March 30, 2014 at 11:23 am

      Thanks for the comment. I have a feeling the Lenten/Friday meat abstention came later than the period I am primarily interested in. Clement of Alexandria seems to advocate for this (see note 16 for references). Various other authors seemed to feel that eating meat was an indulgence and at least close to gluttony. However some of the heretical groups such as the Valentinians espoused a vegetarian diet (or at least heresiologists say they did) and this was often pointed out by early authors as one of their errors.

      I’d start looking at the 10th-13th centuries and see what some of the Canonical legalists such as Gratian had to say about it. I have Aquinas’ Summa and Part II-II, Question 147 addresses fasts including those of the Church, including the 40 days’ fast which must refer to Lent. Based on this, it seems that fasting as official Church practice originated before his time.

      On the other side of things, Gregory the Great in Pastoral Care III.19 addresses gluttony but doesn’t advocate abstaining from eating meat, but advises that gluttony is determined by an unseemly desire for it, which is consistent with what I’ve read from earlier authors. I’m not sure that narrowing things down for the origin of structured, Church-wide fasts to between the 7th and 13th centuries helps much but it seems likely to me that this advanced from custom to Catholic Church practice when authors started to codify things. That would take me to the 10th-13th centuries.

  15. Kate

    May 13, 2014 at 8:51 am

    Hi Curt,

    I’ve just found your blog and the variety of topics you’ve explored is vast! I just wanted to let you know that we’re currently offering a huge variety of articles for free until the end of the year, in our free access Medieval Studies collection:

    The collection highlights a varied array of research exploring the richness of the medieval world: Vikings and vampires, Grendel and glosses, pirates, peasants and philosophers.

    I hope you find it interesting!

    Kate, Routledge History

  16. Curt Emanuel

    July 2, 2014 at 8:48 am

    Kate, Thank you for posting this information. I already have access through my job at Purdue University but I’m sure this will be of interest to others.

  17. persnicketythecat

    August 28, 2014 at 5:35 pm

    Neat! I like your articles on early Christianity! They were very detailed and informative! I have my own blog called History is Interesting. (

  18. persnicketythecat

    August 28, 2014 at 8:46 pm

  19. Erik Von Norden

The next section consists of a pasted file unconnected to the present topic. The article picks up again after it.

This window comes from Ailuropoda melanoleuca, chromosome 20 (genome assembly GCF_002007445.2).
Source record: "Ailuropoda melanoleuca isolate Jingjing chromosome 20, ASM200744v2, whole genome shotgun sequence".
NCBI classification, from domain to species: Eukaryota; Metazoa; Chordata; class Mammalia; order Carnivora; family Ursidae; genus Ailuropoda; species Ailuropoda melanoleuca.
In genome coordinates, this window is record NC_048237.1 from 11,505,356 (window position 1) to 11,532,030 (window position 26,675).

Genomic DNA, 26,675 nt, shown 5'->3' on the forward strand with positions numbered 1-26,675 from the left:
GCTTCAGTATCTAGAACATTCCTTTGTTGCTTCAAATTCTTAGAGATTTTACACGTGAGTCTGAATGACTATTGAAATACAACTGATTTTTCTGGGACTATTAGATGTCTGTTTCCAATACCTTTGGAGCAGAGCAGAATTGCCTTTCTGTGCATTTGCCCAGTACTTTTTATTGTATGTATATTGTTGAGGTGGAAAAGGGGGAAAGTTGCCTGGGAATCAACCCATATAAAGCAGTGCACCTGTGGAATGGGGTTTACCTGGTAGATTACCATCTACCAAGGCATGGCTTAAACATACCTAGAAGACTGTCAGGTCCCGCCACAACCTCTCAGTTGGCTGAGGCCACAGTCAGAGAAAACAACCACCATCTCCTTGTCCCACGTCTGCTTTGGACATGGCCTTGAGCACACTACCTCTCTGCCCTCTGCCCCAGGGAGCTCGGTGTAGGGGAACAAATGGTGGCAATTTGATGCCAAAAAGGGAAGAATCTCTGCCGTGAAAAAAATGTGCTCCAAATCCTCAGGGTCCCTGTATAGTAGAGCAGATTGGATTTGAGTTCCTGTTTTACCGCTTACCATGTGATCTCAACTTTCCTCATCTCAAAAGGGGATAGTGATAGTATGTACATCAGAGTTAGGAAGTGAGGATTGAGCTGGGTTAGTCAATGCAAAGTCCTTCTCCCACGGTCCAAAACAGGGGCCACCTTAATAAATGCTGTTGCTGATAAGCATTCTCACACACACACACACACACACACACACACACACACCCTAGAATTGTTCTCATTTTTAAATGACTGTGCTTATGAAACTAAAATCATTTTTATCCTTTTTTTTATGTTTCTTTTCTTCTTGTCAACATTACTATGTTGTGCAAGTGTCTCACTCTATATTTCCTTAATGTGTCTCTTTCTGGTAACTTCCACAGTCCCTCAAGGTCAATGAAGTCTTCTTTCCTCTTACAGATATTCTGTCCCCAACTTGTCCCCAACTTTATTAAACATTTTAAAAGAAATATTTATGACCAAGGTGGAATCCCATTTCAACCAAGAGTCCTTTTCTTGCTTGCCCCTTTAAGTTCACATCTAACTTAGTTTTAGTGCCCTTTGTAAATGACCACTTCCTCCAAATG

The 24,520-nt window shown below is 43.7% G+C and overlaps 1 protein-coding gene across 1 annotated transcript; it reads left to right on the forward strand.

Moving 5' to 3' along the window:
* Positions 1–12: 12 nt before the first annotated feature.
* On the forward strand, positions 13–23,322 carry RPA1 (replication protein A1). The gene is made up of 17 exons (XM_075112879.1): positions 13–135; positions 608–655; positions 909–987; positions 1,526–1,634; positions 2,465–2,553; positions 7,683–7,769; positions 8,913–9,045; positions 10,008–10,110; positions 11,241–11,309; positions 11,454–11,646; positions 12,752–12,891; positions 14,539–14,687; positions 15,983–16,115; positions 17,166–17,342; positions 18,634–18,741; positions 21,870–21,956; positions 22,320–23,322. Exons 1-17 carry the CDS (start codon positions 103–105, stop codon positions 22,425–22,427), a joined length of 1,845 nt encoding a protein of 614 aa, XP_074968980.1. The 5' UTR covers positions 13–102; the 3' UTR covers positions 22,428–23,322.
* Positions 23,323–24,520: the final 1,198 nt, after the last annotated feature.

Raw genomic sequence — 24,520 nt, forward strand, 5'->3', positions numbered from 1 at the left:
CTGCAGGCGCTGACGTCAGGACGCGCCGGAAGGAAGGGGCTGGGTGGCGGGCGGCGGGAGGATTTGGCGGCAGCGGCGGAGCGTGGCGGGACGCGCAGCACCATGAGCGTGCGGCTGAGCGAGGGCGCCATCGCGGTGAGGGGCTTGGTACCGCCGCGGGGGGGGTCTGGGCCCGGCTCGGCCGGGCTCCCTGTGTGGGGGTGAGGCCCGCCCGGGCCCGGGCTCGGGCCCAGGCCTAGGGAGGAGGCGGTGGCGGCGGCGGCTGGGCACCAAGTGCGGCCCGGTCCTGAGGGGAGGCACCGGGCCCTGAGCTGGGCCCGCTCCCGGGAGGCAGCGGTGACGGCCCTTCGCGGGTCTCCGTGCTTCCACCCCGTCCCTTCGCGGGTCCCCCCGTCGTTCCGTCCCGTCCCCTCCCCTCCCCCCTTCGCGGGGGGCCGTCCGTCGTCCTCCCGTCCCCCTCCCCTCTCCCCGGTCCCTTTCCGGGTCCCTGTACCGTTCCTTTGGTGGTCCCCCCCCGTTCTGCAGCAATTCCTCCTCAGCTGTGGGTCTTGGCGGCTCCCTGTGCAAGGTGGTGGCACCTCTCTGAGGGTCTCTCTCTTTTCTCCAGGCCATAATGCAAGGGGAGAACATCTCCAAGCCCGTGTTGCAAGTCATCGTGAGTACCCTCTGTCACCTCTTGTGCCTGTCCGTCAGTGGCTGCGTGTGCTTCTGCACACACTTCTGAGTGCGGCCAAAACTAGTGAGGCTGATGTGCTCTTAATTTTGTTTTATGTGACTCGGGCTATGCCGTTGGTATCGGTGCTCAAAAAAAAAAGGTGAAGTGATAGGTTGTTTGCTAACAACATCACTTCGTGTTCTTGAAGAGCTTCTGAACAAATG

August 30, 2014 at 10:57 pm

    I very much enjoyed your blog, Medieval History Geek. I am working on a book-blog of my own, which can be seen at [one word], then clicking on either the “sample chapter” or “blog” buttons at the top. My Rube Goldberg contraption of a brain processes the world with an odd, well-caffeinated kind of logic: Why is there an inverse proportion between the size of the print and the importance of the message? History. Literature. Art. Science. Religion. I call this eccentric thinking the Theory of Irony and if your busy schedule permits, give a read, leave a comment or create a link. In any event, best of luck with your own endeavor.

  20. lunademasi

    April 24, 2015 at 12:03 pm

    There is so much care put into this blog; it’s so lovingly cited and full of great information…it’s wonderful.

    I’m a researcher (specialized in it with my MLIS), and I want to do historical research. I AM interested in Medieval history, though, I’m more interested in digging up the information…the ‘hunt’ is what it’s about for me, haha. And I’m proud to say that Western Michigan University is my alma mater (bachelor’s, 2005)…and I had NO CLUE about Medieval Congress until 2004; I graduate in the winter, so I couldn’t make it to any of them while residing there, but always wanted to go. I found out because I was hanging out at the pavilion by the Vallies one night, and a whole bunch of Medievalists descended upon me, dressed in period clothing, lit a fire in the pit, and started playing instruments; it was probably the COOLEST thing that’d ever happened to me at college, if not, the most pleasantly surprising, haha. They were so sweet and smart; we talked late into the night…I had fun!

    I love your posts on Kalamazoo, as I consider it where I ‘grew up’ (as in truly became an adult), and I hope to attend Medieval Congress one day…maybe we’ll run into each other, if I do, but until then, I am hoping to vicariously experience it through your blogs :)

    By the way…the Vallies were my home for my first month in Kalamazoo, and what a mistake I made in selecting them (before moving to Ernest Burnham); it’s (as you know) LITERALLY uphill in both directions to go to campus and back, ugh! :)

    • Curt Emanuel

      April 26, 2015 at 8:19 am


      Thank you for your comment and I’m glad you enjoy the blog. Unfortunately, over the past year life has gotten in the way of my posting regularly. I hope that changes in the near future but no guarantees. I’m originally from NY too though in my case it’s from the state, not the city.

      I enjoy Congress. For me it’s close and very affordable, once you get past the book purchases. Plus it’s a lot of fun if you can call sitting in classrooms listening to people talk fun. I like WMU too. Attractive campus – I like Purdue as a University and they’ve tried to plant trees and landscape but campus is pretty much flat with streets laid out in a grid. Nice to have a little topography though I’m sure students occasionally have a different opinion of walking up and down hills (at least we sure did at Cornell). Take care.